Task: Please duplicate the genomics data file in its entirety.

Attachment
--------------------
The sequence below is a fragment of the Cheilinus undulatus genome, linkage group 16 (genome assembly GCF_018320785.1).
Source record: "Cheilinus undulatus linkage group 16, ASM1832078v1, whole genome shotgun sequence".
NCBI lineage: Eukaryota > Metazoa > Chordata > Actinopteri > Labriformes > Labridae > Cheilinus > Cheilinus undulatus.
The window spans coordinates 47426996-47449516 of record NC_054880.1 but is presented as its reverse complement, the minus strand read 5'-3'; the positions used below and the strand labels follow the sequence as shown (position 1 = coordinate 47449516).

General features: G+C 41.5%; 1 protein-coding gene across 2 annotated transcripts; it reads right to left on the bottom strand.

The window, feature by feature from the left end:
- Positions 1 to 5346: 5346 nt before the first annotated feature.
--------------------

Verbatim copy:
The sequence below is a fragment of the Cheilinus undulatus genome, linkage group 16 (genome assembly GCF_018320785.1).
Source record: "Cheilinus undulatus linkage group 16, ASM1832078v1, whole genome shotgun sequence".
NCBI lineage: Eukaryota > Metazoa > Chordata > Actinopteri > Labriformes > Labridae > Cheilinus > Cheilinus undulatus.
The window spans coordinates 47426996-47449516 of record NC_054880.1 but is presented as its reverse complement, the minus strand read 5'-3'; the positions used below and the strand labels follow the sequence as shown (position 1 = coordinate 47449516).

General features: G+C 41.5%; 1 protein-coding gene across 2 annotated transcripts; it reads right to left on the bottom strand.

The window, feature by feature from the left end:
- Positions 1 to 5346: 5346 nt before the first annotated feature.